The full moon is coming up over the mountains like a big bowl of milk, and friends and neighbors are all entering church for Christmas Eve services. As the baby sits on my lap, I try to re-crease his cotton collar with my thumb and forefinger. Lots of luck.
"You look good in church," I tell him.
Of course, everybody looks good in church. The soft light. The stained glass. If I owned a nightclub, I'd copy this flattering look, invite the masses and collect my fortune.
"Please reach into your pocket
" the pastor says.
"Already?" I think to myself.
"And pull out your keys
" he says.
"Great, now they want my car," I tell my wife.
"Nobody would want your car," she whispers.
"And shake your keys as we all sing 'Jingle Bells,' " the pastor urges.
Hundreds strong, we rise to sing "Jingle Bells." Admittedly, I never really believed in the concept of a one-horse open sleigh. To pull a sleigh properly, you need at least two horses, young and strong. But I play along. It's Christmas.
Bells on bob-tail ring,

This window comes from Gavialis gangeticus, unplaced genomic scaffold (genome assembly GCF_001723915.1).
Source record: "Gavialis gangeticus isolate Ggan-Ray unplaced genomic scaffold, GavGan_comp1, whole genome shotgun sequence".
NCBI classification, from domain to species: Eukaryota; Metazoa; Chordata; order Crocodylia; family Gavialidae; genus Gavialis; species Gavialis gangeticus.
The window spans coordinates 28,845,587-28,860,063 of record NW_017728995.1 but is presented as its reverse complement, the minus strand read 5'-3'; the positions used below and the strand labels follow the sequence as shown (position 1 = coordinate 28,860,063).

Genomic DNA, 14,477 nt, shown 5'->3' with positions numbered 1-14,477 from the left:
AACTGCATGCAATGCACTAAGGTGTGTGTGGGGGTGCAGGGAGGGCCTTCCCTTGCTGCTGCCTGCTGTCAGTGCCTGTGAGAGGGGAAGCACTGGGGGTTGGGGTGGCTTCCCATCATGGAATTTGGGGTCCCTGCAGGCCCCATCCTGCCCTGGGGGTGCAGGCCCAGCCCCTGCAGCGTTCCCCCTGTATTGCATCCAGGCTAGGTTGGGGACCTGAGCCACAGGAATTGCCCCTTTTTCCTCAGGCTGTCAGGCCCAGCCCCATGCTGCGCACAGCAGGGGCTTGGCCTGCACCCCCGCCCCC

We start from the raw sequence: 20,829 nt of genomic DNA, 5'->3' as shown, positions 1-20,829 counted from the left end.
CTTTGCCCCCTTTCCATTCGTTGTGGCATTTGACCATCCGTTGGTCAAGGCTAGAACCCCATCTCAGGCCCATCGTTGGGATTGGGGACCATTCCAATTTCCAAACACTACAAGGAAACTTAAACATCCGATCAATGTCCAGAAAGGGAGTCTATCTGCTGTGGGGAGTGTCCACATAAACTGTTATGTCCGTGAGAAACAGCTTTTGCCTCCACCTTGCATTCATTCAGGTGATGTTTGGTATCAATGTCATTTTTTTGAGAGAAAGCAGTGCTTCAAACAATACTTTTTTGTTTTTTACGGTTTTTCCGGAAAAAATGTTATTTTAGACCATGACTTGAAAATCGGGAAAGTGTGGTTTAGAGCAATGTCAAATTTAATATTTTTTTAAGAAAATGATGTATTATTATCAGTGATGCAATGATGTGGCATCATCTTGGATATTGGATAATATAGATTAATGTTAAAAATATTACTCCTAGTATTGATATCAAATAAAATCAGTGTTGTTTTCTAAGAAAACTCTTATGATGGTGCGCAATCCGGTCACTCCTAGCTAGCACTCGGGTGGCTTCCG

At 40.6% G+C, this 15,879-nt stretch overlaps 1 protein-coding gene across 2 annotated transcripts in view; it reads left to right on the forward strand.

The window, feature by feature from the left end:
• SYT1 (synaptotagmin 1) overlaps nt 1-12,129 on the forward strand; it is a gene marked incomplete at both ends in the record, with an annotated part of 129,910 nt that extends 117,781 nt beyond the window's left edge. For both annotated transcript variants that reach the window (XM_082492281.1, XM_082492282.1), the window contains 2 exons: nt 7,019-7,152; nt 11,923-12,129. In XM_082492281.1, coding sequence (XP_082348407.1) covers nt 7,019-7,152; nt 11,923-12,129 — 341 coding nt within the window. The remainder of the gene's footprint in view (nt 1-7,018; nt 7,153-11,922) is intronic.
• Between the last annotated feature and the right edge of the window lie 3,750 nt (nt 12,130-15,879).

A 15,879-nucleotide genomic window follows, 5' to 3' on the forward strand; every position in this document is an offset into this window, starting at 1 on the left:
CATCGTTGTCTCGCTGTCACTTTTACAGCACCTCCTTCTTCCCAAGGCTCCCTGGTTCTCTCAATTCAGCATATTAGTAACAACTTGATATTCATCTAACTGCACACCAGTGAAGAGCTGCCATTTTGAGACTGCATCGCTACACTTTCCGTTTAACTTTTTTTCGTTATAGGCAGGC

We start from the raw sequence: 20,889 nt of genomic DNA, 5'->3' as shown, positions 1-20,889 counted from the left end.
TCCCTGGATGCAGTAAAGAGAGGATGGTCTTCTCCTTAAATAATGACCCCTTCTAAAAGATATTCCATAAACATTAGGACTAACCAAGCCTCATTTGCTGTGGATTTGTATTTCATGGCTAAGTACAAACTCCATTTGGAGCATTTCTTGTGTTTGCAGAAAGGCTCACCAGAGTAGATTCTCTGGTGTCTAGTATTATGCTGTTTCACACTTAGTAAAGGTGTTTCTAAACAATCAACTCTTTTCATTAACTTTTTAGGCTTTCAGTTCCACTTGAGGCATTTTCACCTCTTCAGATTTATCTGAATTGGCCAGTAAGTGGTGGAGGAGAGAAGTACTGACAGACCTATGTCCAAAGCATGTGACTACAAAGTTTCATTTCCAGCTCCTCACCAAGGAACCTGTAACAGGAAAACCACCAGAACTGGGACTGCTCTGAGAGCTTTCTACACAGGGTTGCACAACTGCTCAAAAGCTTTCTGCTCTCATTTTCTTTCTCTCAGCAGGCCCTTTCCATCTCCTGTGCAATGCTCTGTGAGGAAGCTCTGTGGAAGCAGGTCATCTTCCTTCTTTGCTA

making spirits bright,
What fun it is to ride and sing
a sleighing song tonight
I carry the congregation in song for a while, till I get short of breath, then just lip-sync. In my arms, the baby is jingling his older sister's car keys. A little cylinder of Mace, attached to the key chain, dangles in front of my eyes.
It occurs to me that this could easily turn out to be a very memorable Christmas Eve: the one when I got Maced in church.
WE ARE A CATHOLIC- Lutheran-Presbyterian-Irish-Italian-Ukrainian clan, with a splash of German blood thrown on top, like vermouth.
Belonging to this many factions — at one time or another — is a little like having too many credit cards in your wallet. For now, though, we have settled on this beautiful Presbyterian church. On Christmas Eve, they offer five services.
MAN OF THE HOUSE
A little church, a little chili
Once they put away the Mace, it becomes a magic Christmas Eve.
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